As a property owner, security deposits shield you from different kinds of losses like unpaid rent and ensure that tenant-caused damages are covered as long as they are not normal wear and tear.
That said, you must understand what Minnesota law defines as a valid reason to deduct from this deposit. Different states have different conditions on how to properly handle a security deposit. In this article, we will focus on the Minnesota laws that govern your rental property.
As a property owner in Minnesota, security deposits will be very beneficial to you and help protect your interests in the lease agreement.
With a security deposit, you can cover a areas in the month to month tenancy:
Does Minnesota security deposit law limit how much a landlord can charge?
According to the Minnesota Attorney General’s office, there’s no maximum limit for collecting a security deposit from a prospective tenant. However, it’s best to check with your local town or municipality. There may be amendments and additional policies that may affect your rental business or pre lease deposit.
But considering there is no Minnesota law limit to security deposits, general practise is to charge one month’s rent but landlords tend to charge no more than two month’s rent on security deposits.
Minnesota landlords are required to refund security deposits. If there are no deductions to pay for damages, the money must be returned to the tenant.
Under the Minnesota law, a tenant’s security deposit must be placed in an interest-bearing account. It’s also presumed that the account containing the security deposits will be earning a minimum of 1% per year on the pre lease deposit.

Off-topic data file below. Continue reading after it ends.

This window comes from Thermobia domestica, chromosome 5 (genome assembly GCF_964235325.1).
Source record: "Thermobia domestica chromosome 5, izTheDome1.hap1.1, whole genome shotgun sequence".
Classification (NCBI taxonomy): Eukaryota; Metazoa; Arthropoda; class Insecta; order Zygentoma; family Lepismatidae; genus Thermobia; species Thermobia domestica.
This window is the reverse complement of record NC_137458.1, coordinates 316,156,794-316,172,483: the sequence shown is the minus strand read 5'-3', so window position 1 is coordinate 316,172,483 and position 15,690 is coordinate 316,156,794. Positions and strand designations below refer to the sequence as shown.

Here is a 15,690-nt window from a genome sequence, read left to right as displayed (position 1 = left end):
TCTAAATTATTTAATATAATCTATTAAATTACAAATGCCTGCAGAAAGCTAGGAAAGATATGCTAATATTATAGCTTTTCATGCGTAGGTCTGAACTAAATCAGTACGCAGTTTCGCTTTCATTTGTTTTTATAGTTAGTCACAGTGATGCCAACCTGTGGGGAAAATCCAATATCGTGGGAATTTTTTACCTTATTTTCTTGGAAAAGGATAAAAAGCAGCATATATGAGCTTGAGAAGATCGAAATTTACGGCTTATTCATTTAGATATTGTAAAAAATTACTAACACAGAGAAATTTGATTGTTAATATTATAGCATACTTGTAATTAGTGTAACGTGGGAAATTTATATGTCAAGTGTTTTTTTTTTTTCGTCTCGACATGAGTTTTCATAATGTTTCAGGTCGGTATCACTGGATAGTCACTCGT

In Minnesota, you are expected to hand the tenant a written notice if the security payment is made in cash. If the cash payment was conducted in person, the receipt should be given immediately. If it was not done through a personal interaction, you have 3 days to provide the tenant with a receipt to their forwarding address.
Under the Minnesota Law, there are conditions that warrant you to claim the entire or a portion of the security deposit of a tenant. You can make deductions if a tenant had rent withheld during the tenancy or caused major damages to the property or caused health or safety violations. A previously mentioned, this excludes normal wear and tear.
In addition, if the tenant violated the lease, the security deposit can be used to cover the potential loss during the rental period.
In Minnesota, once a tenant moves out, you are not required to perform a walk-through inspection.
As a property owner in Minnesota, you must return the tenant’s security deposit within three weeks of a tenant’s move out. However, if the reason for move-out was because the rental unit was unsafe or posed risks, you are required to refund the security deposit within five days to the tenants forwarding address.
The remaining security deposit, after the allowable deductions and the added accrued interest, must be returned to the tenant. This should be sent through a first-class certified mail to the tenant’s forwarding address. You can also return the tenant’s security deposit in person.
You must also provide the tenant with a handwritten list of the itemized deductions and their reasons. When a property owner doesn’t comply with the given conditions, there are consequences.
Not to mention, withholding a tenant’s security deposit altogether can have very grave consequences. For instance, you would be subjected to pay twice the withheld security deposit amount and accrued interest.
As per security deposit law, you have added responsibilities when you sell your rental property.
If your property receives a new owner, you must do one of the two options within 60 days.
Here are your two options under security deposit law:
If you have specific questions regarding managing a lease agreement, the security deposit laws, defining normal wear and tear, rent increase laws, or landlord-tenants laws, hire the services of a qualified Minnesota attorney. Alternatively, you can seek help from a knowledgeable property management company.
Please note that this blog should not be used as a substitute for legal advice from a licensed attorney in Minnesota. Laws frequently change, and this post might not be updated at the time of your reading. Please contact us if you have questions regarding this content, or regarding any other aspect of your property management needs.